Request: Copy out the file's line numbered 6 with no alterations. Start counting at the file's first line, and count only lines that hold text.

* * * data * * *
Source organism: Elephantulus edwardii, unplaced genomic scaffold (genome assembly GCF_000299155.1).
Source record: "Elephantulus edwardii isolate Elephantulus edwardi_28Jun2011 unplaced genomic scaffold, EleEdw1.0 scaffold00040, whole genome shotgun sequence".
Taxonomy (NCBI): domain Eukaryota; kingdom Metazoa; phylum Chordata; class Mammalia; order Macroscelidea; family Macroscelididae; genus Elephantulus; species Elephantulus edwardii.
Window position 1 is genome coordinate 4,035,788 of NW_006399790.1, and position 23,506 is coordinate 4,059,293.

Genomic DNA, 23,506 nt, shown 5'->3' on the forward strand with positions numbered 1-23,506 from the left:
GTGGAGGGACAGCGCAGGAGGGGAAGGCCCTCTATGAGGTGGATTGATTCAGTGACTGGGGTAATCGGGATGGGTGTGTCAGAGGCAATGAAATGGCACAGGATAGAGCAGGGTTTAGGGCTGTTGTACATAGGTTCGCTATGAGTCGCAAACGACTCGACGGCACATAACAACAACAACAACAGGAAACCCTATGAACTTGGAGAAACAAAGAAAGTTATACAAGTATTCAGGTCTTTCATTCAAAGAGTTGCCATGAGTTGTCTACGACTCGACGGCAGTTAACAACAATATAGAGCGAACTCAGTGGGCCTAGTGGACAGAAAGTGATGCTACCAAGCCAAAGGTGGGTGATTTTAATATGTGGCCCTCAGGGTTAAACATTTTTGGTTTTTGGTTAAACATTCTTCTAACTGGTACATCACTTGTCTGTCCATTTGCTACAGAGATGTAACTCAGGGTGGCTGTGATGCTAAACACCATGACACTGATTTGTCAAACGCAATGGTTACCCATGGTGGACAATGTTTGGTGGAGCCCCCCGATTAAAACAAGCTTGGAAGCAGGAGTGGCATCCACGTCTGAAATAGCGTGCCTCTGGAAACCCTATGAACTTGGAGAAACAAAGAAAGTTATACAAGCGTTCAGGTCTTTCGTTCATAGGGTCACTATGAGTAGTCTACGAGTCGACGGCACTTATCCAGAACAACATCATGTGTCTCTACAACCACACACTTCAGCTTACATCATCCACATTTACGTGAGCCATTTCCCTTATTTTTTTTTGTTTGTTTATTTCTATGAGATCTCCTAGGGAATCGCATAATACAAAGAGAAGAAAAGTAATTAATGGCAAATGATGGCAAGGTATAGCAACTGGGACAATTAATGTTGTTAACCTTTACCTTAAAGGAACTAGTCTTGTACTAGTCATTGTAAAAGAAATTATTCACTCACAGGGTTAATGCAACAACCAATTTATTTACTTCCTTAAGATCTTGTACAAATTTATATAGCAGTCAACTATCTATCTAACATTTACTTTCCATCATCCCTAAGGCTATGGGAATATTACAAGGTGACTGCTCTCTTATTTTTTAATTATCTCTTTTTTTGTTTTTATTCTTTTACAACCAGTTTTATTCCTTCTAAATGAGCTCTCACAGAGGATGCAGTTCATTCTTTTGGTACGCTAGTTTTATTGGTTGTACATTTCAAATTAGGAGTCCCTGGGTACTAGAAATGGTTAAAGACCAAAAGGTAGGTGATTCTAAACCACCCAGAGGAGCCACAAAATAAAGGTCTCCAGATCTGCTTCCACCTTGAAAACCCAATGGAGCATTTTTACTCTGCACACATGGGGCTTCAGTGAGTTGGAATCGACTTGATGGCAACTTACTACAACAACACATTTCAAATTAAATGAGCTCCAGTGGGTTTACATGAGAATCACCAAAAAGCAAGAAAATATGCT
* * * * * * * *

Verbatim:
GTGGAGGGACAGCGCAGGAGGGGAAGGCCCTCTATGAGGTGGATTGATTCAGTGACTGGGGTAATCGGGATGGGTGTGTCAGAGGCAATGAAATGGCACAGGATAGAGCAGGGTTTAGGGCTGTTGTACATAGGTTCGCTATGAGTCGCAAACGACTCGACGGCACATAACAACAACAACAACAGGAAACCCTATGAACTTGGAGAAACAAAGAAAGTTATACAAGTATTCAGGTCTTTCATTCAAAGAGTTGCCATGAGTTGTCTACGACTCGACGGCAGTTAACAACAATATAGAGCGAACTCAGTGGGCCTAGTGGACAGAAAGTGATGCTACCAAGCCAAAGGTGGGTGATTTTAATATGTGGCCCTCAGGGTTAAACATTTTTGGTTTTTGGTTAAACATTCTTCTAACTGGTACATCACTTGTCTGTCCATTTGCTACAGAGATGTAACTCAGGGTGGCTGTGATGCTAAACACCATGACACTGATTTGTCAAACGCAATGGTTACCCATGGTGGACAATGTTTGGTGGAGCCCCCCGATTAAAACAAGCTTGGAAGCAGGAGTGGCATCCACGTCTGAAATAGCGTGCCTCTGGAAACCCTATGAACTTGGAGAAACAAAGAAAGTTATACAAGCGTTCAGGTCTTTCGTTCATAGGGTCACTATGAGTAGTCTACGAGTCGACGGCACTTATCCAGAACAACATCATGTGTCTCTACAACCACACACTTCAGCTTACATCATCCACATTTACGTGAGCCATTTCCCTTATTTTTTTTTGTTTGTTTATTTCTATGAGATCTCCTAGGGAATCGCATAATACAAAGAGAAGAAAAGTAATTAATGGCAAATGATGGCAAGGTATAGCAACTGGGACAATTAATGTTGTTAACCTTTACCTTAAAGGAACTAGTCTTGTACTAGTCATTGTAAAAGAAATTATTCACTCACAGGGTTAATGCAACAACCAATTTATTTACTTCCTTAAGATCTTGTACAAATTTATATAGCAGTCAACTATCTATCTAACATTTACTTTCCATCATCCCTAAGGCTATGGGAATATTACAAGGTGACTGCTCTCTTATTTTTTAATTATCTCTTTTTTTGTTTTTATTCTTTTACAACCAGTTTTATTCCTTCTAAATGAGCTCTCACAGAGGATGCAGTTCATTCTTTTGGTACGCTAGTTTTATTGGTTGTACATTTCAAATTAGGAGTCCCTGGGTACTAGAAATGGTTAAAGACCAAAAGGTAGGTGATTCTAAACCACCCAGAGGAGCCACAAAATAAAGGTCTCCAGATCTGCTTCCACCTTGAAAACCCAATGGAGCATTTTTACTCTGCACACATGGGGCTTCAGTGAGTTGGAATCGACTTGATGGCAACTTACTACAACAACACATTTCAAATTAAATGAGCTCCAGTGGGTTTACATGAGAATCACCAAAAAGCAAGAAAATATGCT